To achieve social success while spurning the chains of conformity requires that we cultivate a genuine pride in who we are. We must accept what makes us unique if we are to have any hope of others doing the same. For if we are different, but insecure about our differences, then we will forever remain a social outcast. Therefore, if we choose to re-sculpt our persona in a manner that reflects our individuality, we need to first develop a solid foundation upon which to build. We should strive to live with purpose, to adopt ambitious goals which align with our values, and to take the consistent action required to move us in this direction. By doing this we will develop a justified pride in who we are, and this will be reflected through whatever social masks we choose to wear.
The reconstruction of our persona will only be effective if we couple this process with a devotion to strengthening our social skills. For social skills do not magically appear with the choice to adopt a new persona and they can be sorely lacking if we have spent years hiding behind a mask we could never fully embrace. To overcome this deficit, we need to put ourselves into situations we fear and to be willing to experience the blunders and failures that accompany the mastery of any skill. For only frequent practice will engender the boldness, spontaneity and confidence that produces social success.
This process can be made easier when we recognize that the social world is not full of individuals examining our every move. Instead it is populated by men and women full of their own doubts, fears and insecurities. Most people are more likely to be stuck in their own heads, than thinking about how others are behaving. Our blunders are never as dire as we make them out to be and recognizing this can grant us a little extra freedom as we begin experimenting with our new role.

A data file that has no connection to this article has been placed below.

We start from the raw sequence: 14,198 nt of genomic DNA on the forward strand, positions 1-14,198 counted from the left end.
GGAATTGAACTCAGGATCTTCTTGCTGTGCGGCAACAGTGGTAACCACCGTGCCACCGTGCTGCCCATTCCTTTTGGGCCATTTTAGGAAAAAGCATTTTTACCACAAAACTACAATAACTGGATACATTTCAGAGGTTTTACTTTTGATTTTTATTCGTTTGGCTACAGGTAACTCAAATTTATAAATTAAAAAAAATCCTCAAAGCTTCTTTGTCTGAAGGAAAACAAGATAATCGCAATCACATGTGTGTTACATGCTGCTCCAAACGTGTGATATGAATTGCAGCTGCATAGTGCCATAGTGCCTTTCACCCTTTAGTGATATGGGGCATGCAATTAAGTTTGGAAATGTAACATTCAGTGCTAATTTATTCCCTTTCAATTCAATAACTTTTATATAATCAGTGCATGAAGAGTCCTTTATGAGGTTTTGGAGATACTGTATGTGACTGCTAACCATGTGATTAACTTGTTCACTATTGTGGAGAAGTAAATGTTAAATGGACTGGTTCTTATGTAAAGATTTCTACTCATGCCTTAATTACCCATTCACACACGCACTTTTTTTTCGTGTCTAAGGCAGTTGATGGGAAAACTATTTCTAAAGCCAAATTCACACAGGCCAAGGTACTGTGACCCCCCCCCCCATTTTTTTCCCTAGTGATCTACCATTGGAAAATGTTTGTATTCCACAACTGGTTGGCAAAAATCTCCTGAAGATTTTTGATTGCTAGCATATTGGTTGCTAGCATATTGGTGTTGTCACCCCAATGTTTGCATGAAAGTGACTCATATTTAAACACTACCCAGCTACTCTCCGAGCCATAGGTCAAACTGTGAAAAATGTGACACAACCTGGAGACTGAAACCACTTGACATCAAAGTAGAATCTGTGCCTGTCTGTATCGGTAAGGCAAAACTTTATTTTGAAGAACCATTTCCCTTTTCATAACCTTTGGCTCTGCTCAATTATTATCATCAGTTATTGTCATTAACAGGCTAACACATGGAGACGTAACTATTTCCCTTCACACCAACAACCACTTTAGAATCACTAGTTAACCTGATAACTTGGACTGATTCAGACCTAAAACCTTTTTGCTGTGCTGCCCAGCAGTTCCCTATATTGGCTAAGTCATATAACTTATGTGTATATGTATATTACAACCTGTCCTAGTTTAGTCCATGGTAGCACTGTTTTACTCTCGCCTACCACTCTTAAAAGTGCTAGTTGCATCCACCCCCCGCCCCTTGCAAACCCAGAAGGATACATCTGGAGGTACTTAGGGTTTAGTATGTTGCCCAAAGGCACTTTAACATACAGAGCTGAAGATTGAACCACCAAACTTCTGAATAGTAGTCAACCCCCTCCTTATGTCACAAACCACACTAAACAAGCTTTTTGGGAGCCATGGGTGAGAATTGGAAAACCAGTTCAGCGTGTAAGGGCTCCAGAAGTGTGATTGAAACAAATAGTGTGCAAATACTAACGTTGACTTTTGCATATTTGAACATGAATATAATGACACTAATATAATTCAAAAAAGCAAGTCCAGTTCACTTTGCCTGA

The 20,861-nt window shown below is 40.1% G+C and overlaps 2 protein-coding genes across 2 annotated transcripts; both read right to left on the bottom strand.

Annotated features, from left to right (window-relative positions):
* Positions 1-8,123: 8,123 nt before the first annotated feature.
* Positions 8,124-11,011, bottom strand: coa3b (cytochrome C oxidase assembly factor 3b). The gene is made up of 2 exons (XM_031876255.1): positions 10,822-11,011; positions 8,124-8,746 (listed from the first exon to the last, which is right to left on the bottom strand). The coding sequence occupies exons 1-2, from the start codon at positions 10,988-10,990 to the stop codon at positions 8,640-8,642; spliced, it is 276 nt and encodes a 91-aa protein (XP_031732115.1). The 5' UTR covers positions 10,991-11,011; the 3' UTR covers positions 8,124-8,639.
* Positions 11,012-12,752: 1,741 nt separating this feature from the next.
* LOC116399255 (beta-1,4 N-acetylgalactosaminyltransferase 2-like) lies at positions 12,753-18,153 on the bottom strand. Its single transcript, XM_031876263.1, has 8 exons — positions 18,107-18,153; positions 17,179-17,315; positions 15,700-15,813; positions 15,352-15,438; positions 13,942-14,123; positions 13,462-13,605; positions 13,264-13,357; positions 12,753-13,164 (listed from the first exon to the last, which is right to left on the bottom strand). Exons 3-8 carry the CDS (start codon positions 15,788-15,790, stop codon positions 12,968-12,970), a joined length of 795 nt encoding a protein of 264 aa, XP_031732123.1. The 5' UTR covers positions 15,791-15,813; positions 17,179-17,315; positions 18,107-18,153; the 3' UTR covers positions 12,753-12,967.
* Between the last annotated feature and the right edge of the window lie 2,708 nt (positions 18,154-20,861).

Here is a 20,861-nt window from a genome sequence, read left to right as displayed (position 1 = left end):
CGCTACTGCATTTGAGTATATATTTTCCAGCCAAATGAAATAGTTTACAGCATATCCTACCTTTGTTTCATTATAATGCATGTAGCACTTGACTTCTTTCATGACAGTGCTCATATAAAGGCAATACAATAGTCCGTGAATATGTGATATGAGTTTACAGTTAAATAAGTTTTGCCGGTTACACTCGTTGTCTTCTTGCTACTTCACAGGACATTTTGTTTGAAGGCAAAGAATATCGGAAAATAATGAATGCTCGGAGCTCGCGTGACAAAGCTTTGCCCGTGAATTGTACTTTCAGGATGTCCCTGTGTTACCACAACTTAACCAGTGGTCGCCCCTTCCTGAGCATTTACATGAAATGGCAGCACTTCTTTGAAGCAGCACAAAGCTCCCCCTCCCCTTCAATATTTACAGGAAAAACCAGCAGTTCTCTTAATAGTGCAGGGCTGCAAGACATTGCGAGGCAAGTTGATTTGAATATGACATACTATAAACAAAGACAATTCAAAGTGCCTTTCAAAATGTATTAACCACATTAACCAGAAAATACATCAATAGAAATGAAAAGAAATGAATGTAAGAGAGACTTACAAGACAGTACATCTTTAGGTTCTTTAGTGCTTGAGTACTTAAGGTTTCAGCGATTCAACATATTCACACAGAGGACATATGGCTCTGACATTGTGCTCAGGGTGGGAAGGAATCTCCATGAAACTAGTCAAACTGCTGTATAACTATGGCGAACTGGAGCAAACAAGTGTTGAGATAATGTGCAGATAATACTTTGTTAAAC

One of the easiest ways to improve our social skills is to recognize the benefits of using words sparingly. We should not strive to dominate all conversations, for as Robert Greene points out in his book The Art of Seduction “talking endlessly about [ourselves] is eminently anti-seductive, revealing not self-sufficiency but insecurity.” (Robert Greene, The Art of Seduction) Rather than worrying too much about what we are going to say in social interactions, our focus should be on our body language. For if our words are accompanied by fearful or anxious body language, it won’t really matter what we say anyway. Learning to enter social situations with a clear mind and body language that reflects a calm and confident character is a valuable skill to master, or as Greene explains:
“It has been demonstrated how much people tend to judge based on first impressions and the difficulties they have in reassessing these judgments. Knowing this, you must give extra attention to your first appearance before an individual or group. In general it is best to tone down your nonverbal cues and present a more neutral front. Too much excitement will signal insecurity and might make people suspicious. A relaxed smile, however, and looking people in the eye in these first encounters can do wonders for lowering their natural resistance.”
Robert Greene, The Laws of Human Nature
Greene goes as far as to suggest that observing individuals who navigate the social world with power and grace, and trying to mimic their body language, can be an effective means to elevate our own social skills.